Transport secretary Grant Shapps added: ‘Our railways were born and built to serve this country, to forge stronger connections between our communities and provide people with an affordable, reliable and rapid service. Years of fragmentation, confusion and over-complication has seen that vision fade, and passengers failed. That complicated and broken system ends today.
‘The pandemic has seen the Government take unprecedented steps to protect services and jobs. It’s now time to kickstart reforms that give the railways solid and stable foundations for the future, unleashing the competitive, innovative and expert abilities of the private sector, and ensuring passengers come first.
‘Great British Railways marks a new era in the history of our railways. It will become a single familiar brand with a bold new vision for passengers – of punctual services, simpler tickets and a modern and green railway that meets the needs of the nation.’
Keith Williams, the chair of the Williams Review, said: ‘Our Plan is built around the passenger, with new contracts which prioritise excellent performance and better services, better value fares, and creating clear leadership and real accountability when things go wrong.
‘Our railway history – rich with Victorian pioneers and engineers, steam and coal, industry and ingenuity – demands a bright future. This plan is the path forward, reforming our railways to ensure they work for everyone in this country.’
The DfT added: ‘In the short and medium term, we will work closely with the sector on measures to encourage passengers back to rail. To reflect changes in the traditional commute and working life, the Government has announced that a new national flexi season ticket will be on sale this summer, with potential savings of hundreds of pounds a year for two and three day-a-week commuters. Tickets will be on sale on 21 June, ready for use on 28 June.
‘The new Passenger Service Contracts will also help to build a more financially stable industry. By removing barriers to new market entrants, including by no longer basing competitions on complex and uncertain revenue forecasts, private operators will be challenged to provide a competitive and customer-focused offer, delivering greater value-for-money for the taxpayer.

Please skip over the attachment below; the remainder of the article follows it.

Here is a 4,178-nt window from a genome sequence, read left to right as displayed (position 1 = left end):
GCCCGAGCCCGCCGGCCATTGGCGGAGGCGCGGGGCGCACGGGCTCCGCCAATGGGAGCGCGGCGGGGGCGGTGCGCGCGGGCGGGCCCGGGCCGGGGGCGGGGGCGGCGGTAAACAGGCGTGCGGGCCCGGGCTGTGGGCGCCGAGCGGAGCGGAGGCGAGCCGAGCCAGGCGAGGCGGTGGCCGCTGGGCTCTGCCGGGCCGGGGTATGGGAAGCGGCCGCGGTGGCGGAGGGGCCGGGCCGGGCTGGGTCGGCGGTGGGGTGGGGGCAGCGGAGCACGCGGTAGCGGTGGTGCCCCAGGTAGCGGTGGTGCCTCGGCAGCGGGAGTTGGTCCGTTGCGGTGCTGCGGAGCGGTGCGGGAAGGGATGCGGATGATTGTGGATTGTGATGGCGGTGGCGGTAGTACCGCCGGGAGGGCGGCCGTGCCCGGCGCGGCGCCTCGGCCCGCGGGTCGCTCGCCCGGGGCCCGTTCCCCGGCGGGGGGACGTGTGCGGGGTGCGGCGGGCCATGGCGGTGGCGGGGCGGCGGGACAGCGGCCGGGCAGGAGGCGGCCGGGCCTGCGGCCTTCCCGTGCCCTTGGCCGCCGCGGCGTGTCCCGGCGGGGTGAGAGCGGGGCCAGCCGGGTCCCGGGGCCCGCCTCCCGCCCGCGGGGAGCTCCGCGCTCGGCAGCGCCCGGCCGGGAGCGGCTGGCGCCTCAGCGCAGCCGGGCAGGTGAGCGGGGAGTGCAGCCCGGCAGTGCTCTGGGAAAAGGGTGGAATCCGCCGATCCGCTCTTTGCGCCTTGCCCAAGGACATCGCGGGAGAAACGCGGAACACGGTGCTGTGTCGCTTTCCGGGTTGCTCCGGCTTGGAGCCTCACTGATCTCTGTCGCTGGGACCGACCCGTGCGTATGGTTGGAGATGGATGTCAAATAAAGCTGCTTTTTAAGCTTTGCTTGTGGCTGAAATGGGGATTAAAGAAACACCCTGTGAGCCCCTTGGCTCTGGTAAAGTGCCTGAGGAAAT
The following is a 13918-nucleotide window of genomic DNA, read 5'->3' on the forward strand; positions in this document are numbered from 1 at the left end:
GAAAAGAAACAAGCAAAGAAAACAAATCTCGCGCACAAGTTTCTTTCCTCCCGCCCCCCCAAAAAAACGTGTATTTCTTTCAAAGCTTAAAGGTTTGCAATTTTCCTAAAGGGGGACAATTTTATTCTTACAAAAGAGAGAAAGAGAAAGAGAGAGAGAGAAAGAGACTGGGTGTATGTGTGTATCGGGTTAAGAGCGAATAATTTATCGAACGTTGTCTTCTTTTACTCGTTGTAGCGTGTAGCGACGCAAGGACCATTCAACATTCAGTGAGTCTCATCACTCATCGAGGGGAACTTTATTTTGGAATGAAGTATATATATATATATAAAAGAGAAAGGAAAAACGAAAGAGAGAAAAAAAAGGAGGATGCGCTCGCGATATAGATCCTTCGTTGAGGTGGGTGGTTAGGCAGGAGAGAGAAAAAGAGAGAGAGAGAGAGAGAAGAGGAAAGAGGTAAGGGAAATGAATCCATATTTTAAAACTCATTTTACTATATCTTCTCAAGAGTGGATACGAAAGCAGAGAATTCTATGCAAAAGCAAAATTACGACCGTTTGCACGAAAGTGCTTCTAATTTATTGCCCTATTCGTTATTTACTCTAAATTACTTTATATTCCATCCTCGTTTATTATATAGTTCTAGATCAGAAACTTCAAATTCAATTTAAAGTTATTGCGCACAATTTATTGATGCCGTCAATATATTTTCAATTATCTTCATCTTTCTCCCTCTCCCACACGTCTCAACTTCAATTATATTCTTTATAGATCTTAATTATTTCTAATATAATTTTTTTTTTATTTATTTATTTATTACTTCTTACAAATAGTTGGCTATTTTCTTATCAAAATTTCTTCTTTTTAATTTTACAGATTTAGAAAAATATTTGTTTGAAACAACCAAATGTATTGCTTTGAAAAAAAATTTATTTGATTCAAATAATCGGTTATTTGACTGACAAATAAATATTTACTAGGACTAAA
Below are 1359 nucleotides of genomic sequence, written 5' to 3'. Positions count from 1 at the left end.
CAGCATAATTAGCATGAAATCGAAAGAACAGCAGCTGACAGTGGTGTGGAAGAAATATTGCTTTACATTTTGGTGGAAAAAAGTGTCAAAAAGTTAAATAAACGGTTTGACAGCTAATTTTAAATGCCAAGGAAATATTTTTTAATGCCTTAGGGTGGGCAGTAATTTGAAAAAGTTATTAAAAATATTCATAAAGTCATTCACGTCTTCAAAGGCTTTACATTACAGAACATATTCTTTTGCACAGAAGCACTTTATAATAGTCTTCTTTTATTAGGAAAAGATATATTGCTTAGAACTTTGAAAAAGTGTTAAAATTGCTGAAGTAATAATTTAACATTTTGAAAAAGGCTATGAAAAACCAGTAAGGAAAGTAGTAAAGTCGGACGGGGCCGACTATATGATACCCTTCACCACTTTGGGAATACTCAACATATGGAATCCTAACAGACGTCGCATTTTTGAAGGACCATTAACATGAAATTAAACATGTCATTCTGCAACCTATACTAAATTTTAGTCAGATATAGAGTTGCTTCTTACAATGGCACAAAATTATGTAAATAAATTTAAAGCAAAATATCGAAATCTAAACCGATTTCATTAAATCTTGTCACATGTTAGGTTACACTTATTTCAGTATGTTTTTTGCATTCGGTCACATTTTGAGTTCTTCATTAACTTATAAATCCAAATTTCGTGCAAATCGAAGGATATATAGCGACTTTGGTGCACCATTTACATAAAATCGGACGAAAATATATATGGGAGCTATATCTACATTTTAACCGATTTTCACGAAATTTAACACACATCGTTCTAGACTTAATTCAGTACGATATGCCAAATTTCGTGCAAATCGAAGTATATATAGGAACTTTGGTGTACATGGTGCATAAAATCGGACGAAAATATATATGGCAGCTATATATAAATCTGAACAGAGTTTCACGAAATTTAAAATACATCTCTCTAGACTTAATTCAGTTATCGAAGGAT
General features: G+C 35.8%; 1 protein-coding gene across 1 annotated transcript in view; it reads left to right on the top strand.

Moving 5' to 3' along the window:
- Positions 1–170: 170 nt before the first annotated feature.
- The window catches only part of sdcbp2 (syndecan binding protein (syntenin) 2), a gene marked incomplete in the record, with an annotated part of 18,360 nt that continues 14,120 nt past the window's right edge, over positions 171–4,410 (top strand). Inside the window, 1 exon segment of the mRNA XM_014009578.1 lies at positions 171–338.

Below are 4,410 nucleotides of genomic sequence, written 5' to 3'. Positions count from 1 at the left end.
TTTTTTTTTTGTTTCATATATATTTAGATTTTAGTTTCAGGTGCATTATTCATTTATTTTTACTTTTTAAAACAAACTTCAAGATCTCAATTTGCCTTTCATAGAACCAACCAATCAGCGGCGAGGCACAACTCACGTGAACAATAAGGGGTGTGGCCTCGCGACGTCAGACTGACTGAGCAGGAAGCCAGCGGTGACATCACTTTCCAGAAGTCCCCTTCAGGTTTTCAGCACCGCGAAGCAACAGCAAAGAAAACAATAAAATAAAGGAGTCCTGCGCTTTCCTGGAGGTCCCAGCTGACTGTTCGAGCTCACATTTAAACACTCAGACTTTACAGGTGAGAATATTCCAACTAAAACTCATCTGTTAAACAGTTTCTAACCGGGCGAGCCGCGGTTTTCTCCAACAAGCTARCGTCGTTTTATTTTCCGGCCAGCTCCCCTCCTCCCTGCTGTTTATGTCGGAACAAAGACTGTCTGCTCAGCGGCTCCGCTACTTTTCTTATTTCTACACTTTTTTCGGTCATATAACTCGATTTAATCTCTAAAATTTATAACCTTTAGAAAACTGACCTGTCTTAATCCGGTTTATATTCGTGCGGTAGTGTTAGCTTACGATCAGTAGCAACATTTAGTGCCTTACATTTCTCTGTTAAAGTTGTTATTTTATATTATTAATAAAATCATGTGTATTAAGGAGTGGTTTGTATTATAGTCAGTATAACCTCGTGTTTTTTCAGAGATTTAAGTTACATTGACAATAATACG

‘Local communities will work closely with GBR on designing services, with local leaders given greater control over local ticketing, timetables and stations. The new model will encourage innovative bidders, such as Community Rail Partnerships who want to bid for the GBR contract to operate their local branch lines.
‘New National Rail Contracts will be announced this year. These contracts will be in operation for two years and act as a bridge to reform.’
Reaction has already been coming in.
ASLEF general secretary Mick Whelan said: ‘The railway is a key artery in the industrial body of Britain and the social fabric of this country.
‘That’s why it is deeply disappointing that we have had to wait 18 months for the publication of a report which was finished in November 2019. The people who work on the railway – and the passengers and businesses who depend on us – deserve better.
‘We welcome the – albeit belated – admission that the privatisation of our railways by John Major’s Tory government in 1994 has been an abject failure. Everyone is delighted to see the back of the franchise system.
‘The big question is why are private operators still involved in what is, and will always be, a service monopoly where there is, and can be, no real competition? The old arguments of “risk and reward” don’t apply. There are no risks, so why should there be rewards?’
Radical reforms lay foundation for ‘modern, green railway’
20th May 2021